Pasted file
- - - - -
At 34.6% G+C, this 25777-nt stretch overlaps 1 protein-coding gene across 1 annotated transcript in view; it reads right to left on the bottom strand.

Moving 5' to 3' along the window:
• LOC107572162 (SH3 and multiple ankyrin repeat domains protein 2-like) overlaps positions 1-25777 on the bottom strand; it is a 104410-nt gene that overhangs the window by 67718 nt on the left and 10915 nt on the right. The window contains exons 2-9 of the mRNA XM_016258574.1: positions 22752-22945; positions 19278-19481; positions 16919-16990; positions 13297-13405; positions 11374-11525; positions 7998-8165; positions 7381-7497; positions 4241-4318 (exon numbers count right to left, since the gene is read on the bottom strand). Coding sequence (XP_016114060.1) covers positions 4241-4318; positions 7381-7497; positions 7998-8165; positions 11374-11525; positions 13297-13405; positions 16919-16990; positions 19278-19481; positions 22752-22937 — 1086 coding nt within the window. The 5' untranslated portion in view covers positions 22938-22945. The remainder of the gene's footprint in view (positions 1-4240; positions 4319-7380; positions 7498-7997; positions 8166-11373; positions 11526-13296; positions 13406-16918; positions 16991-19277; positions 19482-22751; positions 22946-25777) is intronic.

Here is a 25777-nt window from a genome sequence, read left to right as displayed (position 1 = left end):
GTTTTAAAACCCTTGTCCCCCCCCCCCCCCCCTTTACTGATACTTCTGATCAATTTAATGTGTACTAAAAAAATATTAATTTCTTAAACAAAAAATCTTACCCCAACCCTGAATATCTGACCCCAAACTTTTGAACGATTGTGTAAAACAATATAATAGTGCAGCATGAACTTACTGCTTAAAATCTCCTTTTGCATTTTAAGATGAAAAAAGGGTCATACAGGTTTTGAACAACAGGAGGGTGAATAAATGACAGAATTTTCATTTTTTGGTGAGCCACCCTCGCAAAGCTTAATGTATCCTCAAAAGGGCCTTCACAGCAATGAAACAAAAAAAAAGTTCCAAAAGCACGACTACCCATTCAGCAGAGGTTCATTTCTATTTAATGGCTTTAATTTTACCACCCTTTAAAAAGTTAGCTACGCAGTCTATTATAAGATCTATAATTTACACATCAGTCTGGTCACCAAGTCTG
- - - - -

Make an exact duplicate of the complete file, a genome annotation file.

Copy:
At 34.6% G+C, this 25777-nt stretch overlaps 1 protein-coding gene across 1 annotated transcript in view; it reads right to left on the bottom strand.

Moving 5' to 3' along the window:
• LOC107572162 (SH3 and multiple ankyrin repeat domains protein 2-like) overlaps positions 1-25777 on the bottom strand; it is a 104410-nt gene that overhangs the window by 67718 nt on the left and 10915 nt on the right. The window contains exons 2-9 of the mRNA XM_016258574.1: positions 22752-22945; positions 19278-19481; positions 16919-16990; positions 13297-13405; positions 11374-11525; positions 7998-8165; positions 7381-7497; positions 4241-4318 (exon numbers count right to left, since the gene is read on the bottom strand). Coding sequence (XP_016114060.1) covers positions 4241-4318; positions 7381-7497; positions 7998-8165; positions 11374-11525; positions 13297-13405; positions 16919-16990; positions 19278-19481; positions 22752-22937 — 1086 coding nt within the window. The 5' untranslated portion in view covers positions 22938-22945. The remainder of the gene's footprint in view (positions 1-4240; positions 4319-7380; positions 7498-7997; positions 8166-11373; positions 11526-13296; positions 13406-16918; positions 16991-19277; positions 19482-22751; positions 22946-25777) is intronic.

Here is a 25777-nt window from a genome sequence, read left to right as displayed (position 1 = left end):
GTTTTAAAACCCTTGTCCCCCCCCCCCCCCCCTTTACTGATACTTCTGATCAATTTAATGTGTACTAAAAAAATATTAATTTCTTAAACAAAAAATCTTACCCCAACCCTGAATATCTGACCCCAAACTTTTGAACGATTGTGTAAAACAATATAATAGTGCAGCATGAACTTACTGCTTAAAATCTCCTTTTGCATTTTAAGATGAAAAAAGGGTCATACAGGTTTTGAACAACAGGAGGGTGAATAAATGACAGAATTTTCATTTTTTGGTGAGCCACCCTCGCAAAGCTTAATGTATCCTCAAAAGGGCCTTCACAGCAATGAAACAAAAAAAAAGTTCCAAAAGCACGACTACCCATTCAGCAGAGGTTCATTTCTATTTAATGGCTTTAATTTTACCACCCTTTAAAAAGTTAGCTACGCAGTCTATTATAAGATCTATAATTTACACATCAGTCTGGTCACCAAGTCTG